* Article titles in AMA citation format should be in sentence-case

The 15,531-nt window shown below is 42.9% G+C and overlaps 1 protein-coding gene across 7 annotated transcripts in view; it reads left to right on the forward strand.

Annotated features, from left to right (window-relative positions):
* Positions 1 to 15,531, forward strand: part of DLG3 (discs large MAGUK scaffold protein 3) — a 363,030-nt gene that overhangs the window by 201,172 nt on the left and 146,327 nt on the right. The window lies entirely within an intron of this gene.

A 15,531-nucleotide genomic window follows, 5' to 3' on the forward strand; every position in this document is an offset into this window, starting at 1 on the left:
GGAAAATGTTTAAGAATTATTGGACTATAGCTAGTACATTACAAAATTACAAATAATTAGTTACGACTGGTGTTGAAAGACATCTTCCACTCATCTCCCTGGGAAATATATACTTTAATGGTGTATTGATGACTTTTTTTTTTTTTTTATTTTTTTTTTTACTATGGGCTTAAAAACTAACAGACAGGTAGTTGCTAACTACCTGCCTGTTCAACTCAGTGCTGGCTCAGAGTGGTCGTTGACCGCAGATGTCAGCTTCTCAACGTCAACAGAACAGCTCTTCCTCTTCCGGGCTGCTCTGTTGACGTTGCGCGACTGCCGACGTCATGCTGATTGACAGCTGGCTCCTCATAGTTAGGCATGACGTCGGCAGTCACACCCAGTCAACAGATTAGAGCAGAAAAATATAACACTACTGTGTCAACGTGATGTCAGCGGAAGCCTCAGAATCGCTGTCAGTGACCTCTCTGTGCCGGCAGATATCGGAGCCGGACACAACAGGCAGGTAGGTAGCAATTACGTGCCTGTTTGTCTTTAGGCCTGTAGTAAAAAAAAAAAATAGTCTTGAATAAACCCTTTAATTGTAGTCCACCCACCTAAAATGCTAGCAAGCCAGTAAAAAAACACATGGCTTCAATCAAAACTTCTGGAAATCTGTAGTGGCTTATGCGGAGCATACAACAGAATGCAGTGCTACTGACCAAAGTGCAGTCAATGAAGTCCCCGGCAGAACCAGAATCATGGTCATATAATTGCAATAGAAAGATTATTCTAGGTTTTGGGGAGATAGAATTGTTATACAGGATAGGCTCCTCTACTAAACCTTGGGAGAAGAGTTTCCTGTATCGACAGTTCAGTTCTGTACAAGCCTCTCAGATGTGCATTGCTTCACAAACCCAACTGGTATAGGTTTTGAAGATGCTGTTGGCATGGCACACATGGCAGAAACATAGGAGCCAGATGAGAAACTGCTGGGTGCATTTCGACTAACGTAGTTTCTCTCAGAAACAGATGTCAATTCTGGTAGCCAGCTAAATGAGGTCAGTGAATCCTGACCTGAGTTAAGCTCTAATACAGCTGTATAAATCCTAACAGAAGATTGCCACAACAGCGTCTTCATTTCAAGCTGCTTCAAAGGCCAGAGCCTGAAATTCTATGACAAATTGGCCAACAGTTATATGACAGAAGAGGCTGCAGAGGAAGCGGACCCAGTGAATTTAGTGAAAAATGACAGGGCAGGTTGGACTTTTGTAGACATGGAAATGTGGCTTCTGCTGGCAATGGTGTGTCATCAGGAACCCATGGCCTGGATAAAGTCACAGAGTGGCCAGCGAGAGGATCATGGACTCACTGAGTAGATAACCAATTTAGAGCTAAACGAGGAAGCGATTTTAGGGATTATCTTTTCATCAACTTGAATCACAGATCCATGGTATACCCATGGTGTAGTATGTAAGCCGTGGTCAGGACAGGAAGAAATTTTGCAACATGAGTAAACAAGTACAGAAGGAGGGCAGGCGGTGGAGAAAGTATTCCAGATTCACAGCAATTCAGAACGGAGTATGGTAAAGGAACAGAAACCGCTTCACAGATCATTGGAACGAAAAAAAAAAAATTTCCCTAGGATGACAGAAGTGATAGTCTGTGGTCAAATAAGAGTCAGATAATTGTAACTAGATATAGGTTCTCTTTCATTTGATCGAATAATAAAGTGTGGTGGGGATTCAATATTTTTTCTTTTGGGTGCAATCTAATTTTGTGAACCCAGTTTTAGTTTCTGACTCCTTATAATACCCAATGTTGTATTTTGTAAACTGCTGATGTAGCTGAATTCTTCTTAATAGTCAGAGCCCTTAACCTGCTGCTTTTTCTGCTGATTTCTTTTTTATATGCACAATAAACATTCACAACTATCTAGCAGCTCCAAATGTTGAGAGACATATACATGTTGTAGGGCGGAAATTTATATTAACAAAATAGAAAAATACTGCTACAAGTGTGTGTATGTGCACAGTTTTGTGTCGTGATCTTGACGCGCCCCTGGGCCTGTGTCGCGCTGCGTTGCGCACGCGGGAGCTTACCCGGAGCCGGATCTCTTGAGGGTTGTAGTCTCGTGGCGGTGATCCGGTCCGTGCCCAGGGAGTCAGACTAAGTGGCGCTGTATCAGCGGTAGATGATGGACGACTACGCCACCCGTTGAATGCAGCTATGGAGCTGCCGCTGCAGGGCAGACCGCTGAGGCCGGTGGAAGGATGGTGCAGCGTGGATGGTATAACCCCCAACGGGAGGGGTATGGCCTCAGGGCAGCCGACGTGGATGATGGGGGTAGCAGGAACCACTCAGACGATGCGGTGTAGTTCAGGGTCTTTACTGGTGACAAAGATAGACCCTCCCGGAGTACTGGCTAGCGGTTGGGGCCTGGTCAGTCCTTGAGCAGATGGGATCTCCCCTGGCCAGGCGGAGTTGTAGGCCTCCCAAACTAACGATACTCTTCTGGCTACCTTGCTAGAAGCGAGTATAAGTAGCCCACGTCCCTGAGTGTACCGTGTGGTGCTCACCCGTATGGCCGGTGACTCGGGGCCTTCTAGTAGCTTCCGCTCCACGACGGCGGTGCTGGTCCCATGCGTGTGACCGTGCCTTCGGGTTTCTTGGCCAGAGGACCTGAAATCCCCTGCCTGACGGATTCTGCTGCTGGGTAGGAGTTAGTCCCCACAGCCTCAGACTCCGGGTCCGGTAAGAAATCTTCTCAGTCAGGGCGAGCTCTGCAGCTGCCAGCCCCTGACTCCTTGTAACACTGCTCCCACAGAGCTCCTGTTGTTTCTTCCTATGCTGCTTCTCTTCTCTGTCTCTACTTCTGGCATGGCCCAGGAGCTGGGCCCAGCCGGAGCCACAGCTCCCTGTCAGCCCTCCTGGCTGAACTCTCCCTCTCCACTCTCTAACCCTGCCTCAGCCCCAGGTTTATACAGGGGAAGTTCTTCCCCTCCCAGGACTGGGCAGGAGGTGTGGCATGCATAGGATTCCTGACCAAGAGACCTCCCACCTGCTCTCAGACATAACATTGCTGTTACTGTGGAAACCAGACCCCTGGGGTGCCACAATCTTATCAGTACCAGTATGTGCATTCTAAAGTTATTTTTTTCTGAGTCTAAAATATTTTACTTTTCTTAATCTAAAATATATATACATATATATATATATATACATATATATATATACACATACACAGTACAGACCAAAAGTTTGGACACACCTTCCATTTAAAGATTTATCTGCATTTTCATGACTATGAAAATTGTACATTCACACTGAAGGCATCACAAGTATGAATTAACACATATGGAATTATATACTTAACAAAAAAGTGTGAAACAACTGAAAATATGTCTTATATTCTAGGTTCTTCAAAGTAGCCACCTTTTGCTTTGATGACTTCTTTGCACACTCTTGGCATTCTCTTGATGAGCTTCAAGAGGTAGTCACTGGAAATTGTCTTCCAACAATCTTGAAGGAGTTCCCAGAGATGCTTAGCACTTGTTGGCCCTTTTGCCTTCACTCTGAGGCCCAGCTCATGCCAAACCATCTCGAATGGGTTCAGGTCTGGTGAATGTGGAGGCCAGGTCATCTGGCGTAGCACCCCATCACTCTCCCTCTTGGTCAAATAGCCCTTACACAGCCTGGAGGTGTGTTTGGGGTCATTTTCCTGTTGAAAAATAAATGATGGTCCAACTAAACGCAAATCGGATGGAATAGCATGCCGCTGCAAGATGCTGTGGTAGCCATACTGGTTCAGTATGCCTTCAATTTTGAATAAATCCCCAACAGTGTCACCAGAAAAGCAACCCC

TY - JOUR T1 - Evaluation of Community-Level Vulnerability and Racial Disparities in Living Donor Kidney Transplant. AU - Killian,A Cozette, AU - Shelton,Brittany, AU - MacLennan,Paul, AU - McLeod,M Chandler, AU - Carter,Alexis, AU - Reed,Rhiannon, AU - Qu,Haiyan, AU - Orandi,Babak, AU - Kumar,Vineeta, AU - Sawinski,Deirdre, AU - Locke,Jayme E, PY - 2021/9/16/pubmed PY - 2022/1/27/medline PY - 2021/9/15/entrez SP - 1120 EP - 1129 JF - JAMA surgery JO - JAMA Surg VL - 156 IS - 12 N2 - Importance: Living donor kidney transplant (LDKT) is the ideal treatment for end-stage kidney disease, but racial disparities in LDKT have increased over the last 2 decades. Recipient clinical and social factors do not account for LDKT racial inequities, although comprehensive measures of community-level vulnerability have not been assessed. Objective: To determine if racial disparities persist in LDKT independent of community-level vulnerability. Design, Setting, and Participants: This retrospective, multicenter, cross-sectional study included data from 19 287 adult kidney-only transplant recipients in the Scientific Registry of Transplant Recipients. The study included individuals who underwent transplant between January 1 and December 31, 2018. Exposures: Recipient race and the 2018 US Centers for Disease Control and Prevention Social Vulnerability Index (SVI). Census tract-level SVI data were linked to census tracts within each recipient zip code. The median SVI measure among the census tracts within a zip code was used to describe community-level vulnerability. Main Outcomes and Measures: Kidney transplant donor type (deceased vs living). Modified Poisson regression was used to evaluate the association between SVI and LDKT, and to estimate LDKT likelihood among races, independent of community-level vulnerability and recipient-level characteristics. Results: Among 19 287 kidney transplant recipients, 6080 (32%) received LDKT. A total of 11 582 (60%) were male, and the median (interquartile range) age was 54 (43-63) years. There were 760 Black LDKT recipients (13%), 4865 White LDKT recipients (80%), and 455 LDKT recipients of other races (7%; American Indian, Asian, multiracial, and Pacific Islander). Recipients who lived in communities with higher SVI (ie, more vulnerable) had lower likelihood of LDKT compared with recipients who lived in communities with lower SVI (ie, less vulnerable) (adjusted relative risk [aRR], 0.97; 95% CI, 0.96-0.98; P < .001). Independent of community-level vulnerability, compared with White recipients, Black recipients had 37% lower likelihood (aRR, 0.63; 95% CI, 0.59-0.67; P < .001) and recipients of other races had 24% lower likelihood (aRR, 0.76; 95% CI, 0.70-0.82; P < .001) of LDKT. The interaction between SVI and race was significant among Black recipients, such that the disparity in LDKT between Black and White recipients increased with greater community-level vulnerability (ratio of aRRs, 0.67; 95% CI, 0.51-0.87; P = .003). Conclusions and Relevance: Community-level vulnerability is associated with access to LDKT but only partially explains LDKT racial disparities. The adverse effects of living in more vulnerable communities were worse for Black recipients. The interaction of these constructs is worrisome and suggests evaluation of other health system factors that may contribute to LDKT racial disparities is needed. SN - 2168-6262 UR - https://www.unboundmedicine.com/medline/citation/34524392/Evaluation_of_Community_Level_Vulnerability_and_Racial_Disparities_in_Living_Donor_Kidney_Transplant_ DB - PRIME DP - Unbound Medicine ER -